U.S. House Lawmakers Resurrect NASA Restructuring Bill

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WASHINGTON — With the aim of overhauling NASA’s leadership structure, U.S. Rep. John Culberson (R-Texas) and a coalition of mostly Republican lawmakers retooled a bill that died in committee late last year and refiled it for consideration Feb. 26.

Culberson, along with co-sponsor Rep. Frank Wolf (R-Va.), chairman of the House Appropriations commerce, justice, science subcommittee, announced the new proposal Feb. 27 at a hearing of the House Science space subcommittee. The two testified before the subcommittee about the bill, but did not take questions from members. The bill’s reintroduction comes as lawmakers are preparing to write new authorizing legislation for NASA. Appropriations authorized in 2010 expire this year.

Culberson’s other cosponsors include Rep. Bill Posey (R-Fla.) and two fellow Texans, Republican Pete Olson and Democrat Gene Green.

“I’m trying to make the agency more professional and less political by doing everything that we can as policy makers to encourage the professionals, the scientists, the engineers, the astronauts at that agency to do what they do best,” Culberson testified at the Feb. 27 hearing.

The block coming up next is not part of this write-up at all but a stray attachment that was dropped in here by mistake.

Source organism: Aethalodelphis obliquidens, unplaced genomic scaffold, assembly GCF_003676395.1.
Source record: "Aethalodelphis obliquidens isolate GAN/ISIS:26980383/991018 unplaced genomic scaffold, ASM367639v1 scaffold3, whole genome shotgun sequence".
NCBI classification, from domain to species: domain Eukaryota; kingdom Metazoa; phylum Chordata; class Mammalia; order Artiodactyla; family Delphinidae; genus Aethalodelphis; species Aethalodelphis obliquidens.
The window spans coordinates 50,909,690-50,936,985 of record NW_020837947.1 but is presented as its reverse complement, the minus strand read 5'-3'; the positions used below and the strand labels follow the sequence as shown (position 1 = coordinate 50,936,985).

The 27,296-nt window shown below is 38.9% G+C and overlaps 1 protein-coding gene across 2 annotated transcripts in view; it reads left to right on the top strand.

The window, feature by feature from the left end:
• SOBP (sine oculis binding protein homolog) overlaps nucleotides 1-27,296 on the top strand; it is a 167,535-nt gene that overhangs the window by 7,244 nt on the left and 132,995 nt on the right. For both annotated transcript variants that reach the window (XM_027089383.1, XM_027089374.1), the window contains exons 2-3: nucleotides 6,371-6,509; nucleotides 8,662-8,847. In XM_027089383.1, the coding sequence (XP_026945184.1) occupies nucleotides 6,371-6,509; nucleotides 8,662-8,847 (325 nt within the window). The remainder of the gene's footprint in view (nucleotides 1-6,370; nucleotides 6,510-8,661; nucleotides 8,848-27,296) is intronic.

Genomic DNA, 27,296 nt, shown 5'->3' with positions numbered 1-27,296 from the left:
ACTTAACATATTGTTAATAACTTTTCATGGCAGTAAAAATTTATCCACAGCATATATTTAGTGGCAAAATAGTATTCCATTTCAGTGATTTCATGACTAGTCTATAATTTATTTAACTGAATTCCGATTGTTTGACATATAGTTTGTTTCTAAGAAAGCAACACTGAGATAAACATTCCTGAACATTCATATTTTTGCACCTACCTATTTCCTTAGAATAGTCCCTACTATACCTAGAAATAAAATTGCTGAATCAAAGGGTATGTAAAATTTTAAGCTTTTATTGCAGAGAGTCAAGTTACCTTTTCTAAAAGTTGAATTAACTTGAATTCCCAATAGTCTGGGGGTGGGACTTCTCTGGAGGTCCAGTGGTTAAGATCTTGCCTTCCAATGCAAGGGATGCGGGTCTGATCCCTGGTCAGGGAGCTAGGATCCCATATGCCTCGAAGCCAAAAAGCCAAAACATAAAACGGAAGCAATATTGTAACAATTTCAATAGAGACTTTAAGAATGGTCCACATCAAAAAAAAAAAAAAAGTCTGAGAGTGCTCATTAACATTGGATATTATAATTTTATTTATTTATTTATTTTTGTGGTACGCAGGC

He added that the new bill “has truly been a labor of love for Chairman Wolf and I.”

Culberson’s bill would set a six-year fixed term for the NASA administrator, who along with a deputy and chief financial officer would be selected by the White House from a list of three nominees provided by an 11-member NASA board of directors. The board, another creation of the proposed legislation, would be made up of presidential and congressional appointees, who would serve three-year terms.

The bill would give board members responsibility for preparing NASA’s annual budget request for congressional appropriators, and direct NASA to send its request simultaneously to the White House and Congress each year.

Currently, the NASA administrator and deputy administrator are appointed by the president, confirmed by the Senate and serve at the president’s pleasure. Also under current law, the White House Office of Management and Budget vets NASA’s internal spending proposal before it is delivered to Congress as part of the president’s annual budget request for the entire government.